Any day now, things will change in the twinkling of an eye and temperatures will plummet. Artificial heat sources will replace the mild, natural warmth of summer. And houseplants will take notice.

Even now, shortened hours of daylight affect our plants, and that nice, indirect sunlight from an east-facing window will become dimmer and dimmer as the sun rides lower in the sky. The same goes for west-facing windows.

Houseplants respond in several ways, one being to drop leaves. This is not necessarily a matter of concern, because it is only the plant’s way of coping. All things being equal, the leaf-drop stage will pass and the plant or plants will be none the worse for wear.

Dry air from furnaces and woodstoves, though, is an entirely different matter. Indoor dryness in winter takes a great toll on plants, and without frequent watering, plants may become entirely desiccated. Some seek to remedy that by frequent misting, but in most cases, the slight amount of water that misting imparts to plant surfaces evaporates within minutes, making misting mostly ineffectual. Of course, for air plants, bromeliads for instance, misting is the main source of moisture. Such plants do best around a humid indoor environment, such as near a sink.

Special Care

Cold drafts are the arch-enemy of tropical houseplants. Given today’s high cost of energy, homeowners should strive to have draft-free houses anyway. But if, despite your best efforts, there is a draft, try to keep your houseplants away from it. Other than the typical warmer-by-day and cooler-by-night routine in most houses, plants thrive on constant temperatures.

The need for frequent watering, on plants that require regular watering, cannot be over-stressed. There are plants that seemingly laugh at dry conditions. I have a Sansevieria, or mother-in-law’s-tongue, in my living room, that I’m convinced could spend a year in Death Valley and continue growing as if nothing unusual had occurred. The same goes for a spider plant in my laundry room.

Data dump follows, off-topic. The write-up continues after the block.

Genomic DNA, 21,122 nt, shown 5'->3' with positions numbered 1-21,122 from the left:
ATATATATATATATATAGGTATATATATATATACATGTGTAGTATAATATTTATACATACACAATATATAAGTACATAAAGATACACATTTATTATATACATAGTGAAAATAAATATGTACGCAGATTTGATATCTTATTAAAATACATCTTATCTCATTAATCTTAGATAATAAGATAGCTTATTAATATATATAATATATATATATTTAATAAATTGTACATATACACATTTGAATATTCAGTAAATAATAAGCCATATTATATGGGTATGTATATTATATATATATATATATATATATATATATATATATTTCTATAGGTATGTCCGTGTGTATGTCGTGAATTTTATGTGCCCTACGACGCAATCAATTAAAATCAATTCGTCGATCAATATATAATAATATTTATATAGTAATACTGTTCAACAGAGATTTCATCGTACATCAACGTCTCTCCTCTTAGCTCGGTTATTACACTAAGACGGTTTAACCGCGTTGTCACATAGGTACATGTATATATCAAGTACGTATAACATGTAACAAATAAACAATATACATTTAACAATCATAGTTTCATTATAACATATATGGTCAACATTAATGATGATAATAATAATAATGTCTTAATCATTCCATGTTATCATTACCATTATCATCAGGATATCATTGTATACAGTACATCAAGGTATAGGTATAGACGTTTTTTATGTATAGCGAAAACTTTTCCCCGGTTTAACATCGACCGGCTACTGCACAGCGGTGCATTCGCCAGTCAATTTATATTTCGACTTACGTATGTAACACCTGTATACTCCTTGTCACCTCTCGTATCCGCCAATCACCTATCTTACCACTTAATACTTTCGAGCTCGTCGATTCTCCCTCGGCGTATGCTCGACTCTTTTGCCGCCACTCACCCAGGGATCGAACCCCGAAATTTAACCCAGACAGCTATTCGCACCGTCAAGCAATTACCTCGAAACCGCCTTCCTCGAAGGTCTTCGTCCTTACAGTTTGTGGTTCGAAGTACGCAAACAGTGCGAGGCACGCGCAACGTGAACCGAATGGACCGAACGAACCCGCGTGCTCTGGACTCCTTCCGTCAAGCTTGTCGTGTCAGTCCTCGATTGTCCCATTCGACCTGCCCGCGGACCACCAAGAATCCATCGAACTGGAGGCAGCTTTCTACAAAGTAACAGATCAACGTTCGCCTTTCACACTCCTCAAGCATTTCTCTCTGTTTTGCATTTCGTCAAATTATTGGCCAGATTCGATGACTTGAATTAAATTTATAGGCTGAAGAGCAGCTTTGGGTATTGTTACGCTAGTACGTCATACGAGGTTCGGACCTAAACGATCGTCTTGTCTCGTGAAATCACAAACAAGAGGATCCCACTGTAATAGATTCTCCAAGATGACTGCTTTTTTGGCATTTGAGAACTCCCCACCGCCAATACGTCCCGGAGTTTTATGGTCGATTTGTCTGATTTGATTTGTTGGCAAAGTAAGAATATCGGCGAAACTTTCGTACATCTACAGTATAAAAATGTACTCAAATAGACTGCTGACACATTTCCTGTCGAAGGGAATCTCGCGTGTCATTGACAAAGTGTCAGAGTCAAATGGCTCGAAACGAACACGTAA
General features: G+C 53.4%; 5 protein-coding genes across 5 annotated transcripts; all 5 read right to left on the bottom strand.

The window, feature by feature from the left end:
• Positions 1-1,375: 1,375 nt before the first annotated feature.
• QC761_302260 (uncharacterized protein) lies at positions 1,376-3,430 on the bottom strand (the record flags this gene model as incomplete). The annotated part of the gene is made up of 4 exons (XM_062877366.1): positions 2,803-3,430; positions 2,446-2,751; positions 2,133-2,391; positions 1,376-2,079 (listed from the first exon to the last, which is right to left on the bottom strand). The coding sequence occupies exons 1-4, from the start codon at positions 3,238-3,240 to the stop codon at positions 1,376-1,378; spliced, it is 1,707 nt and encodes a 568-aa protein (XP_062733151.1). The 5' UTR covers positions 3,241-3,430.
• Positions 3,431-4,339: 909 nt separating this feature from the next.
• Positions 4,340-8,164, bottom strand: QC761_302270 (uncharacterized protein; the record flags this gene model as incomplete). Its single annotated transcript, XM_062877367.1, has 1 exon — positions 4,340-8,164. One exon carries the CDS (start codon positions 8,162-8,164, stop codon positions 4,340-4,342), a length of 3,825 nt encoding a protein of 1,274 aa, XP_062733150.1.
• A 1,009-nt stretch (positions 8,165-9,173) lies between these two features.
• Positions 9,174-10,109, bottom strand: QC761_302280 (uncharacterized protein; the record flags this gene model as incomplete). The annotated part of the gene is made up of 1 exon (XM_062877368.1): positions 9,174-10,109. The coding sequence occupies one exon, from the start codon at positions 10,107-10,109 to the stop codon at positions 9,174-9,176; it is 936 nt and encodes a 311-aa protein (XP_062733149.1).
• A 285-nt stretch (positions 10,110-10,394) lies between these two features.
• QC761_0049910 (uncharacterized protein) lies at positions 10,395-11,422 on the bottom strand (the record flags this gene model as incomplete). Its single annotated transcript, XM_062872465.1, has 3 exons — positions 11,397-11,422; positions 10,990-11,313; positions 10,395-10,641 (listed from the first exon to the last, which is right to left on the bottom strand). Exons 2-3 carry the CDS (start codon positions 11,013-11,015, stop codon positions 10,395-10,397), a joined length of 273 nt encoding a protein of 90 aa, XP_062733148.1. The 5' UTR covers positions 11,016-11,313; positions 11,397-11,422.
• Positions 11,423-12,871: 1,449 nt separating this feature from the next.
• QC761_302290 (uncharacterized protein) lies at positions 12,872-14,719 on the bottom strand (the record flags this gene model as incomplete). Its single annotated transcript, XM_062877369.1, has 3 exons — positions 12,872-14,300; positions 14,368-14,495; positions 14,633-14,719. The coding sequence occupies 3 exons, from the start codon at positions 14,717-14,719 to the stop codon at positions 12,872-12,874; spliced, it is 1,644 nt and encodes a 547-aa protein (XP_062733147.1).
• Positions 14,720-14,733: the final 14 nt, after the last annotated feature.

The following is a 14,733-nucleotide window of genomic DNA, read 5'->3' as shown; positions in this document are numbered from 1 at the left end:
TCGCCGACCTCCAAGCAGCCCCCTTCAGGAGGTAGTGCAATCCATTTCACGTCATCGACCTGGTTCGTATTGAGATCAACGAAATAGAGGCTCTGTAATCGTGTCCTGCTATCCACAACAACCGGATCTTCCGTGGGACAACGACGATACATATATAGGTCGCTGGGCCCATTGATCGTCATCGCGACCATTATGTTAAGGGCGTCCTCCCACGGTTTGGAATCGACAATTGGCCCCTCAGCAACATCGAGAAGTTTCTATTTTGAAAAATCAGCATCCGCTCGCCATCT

But other than these, our most beloved plants should not remain completely dry for very long, or irreparable damage may occur. It’s fine to let most plants dry out almost completely, but do not allow them to remain that way.

The other big consideration going into winter is light. Plants such as my Sansevieria can thrive in extreme low-light conditions. Most others cannot. This is where windows come into play. South-facing windows bring in the most light but even these suffer in the low-light times of winter.

Some people opt for artificial lighting for their plants. But now, with sky-high energy rates, this can run into money problems. For my personal enjoyment, I have chosen mostly houseplants that can do just fine in low- to moderate-light conditions. As such, these do well on my limited windowsill space.

There is another tactic indoor gardeners can use to increase light for their houseplants. I learned about this in an article by Alys Fowler. Alys uses mirrors to bathe her plants in diffused light. I haven’t yet put this to the test, but it makes all kinds of sense and sounds like fun.

Surprisingly, older, faded or even scratched mirrors work best. We don’t want the mirrors to reflect direct sunlight on the plants but rather, indirect light. Situate a mirror where it shines indirect light on your plants and they will get an extra, needed boost of light.

I have a feeling that using mirrors to boost light for houseplants is not a new concept and some research may reveal more about this interesting tactic.

Traveling Plants

Finally, when transporting plants from the florist or garden center to your home, try not to do it on a really cold, windy day. If possible, try to wait for temperatures to moderate and for the wind to die down. And make sure to protect your plants by placing them in a container or otherwise wrapping them.

Maintaining houseplants in winter requires some extra care but is well worth the effort.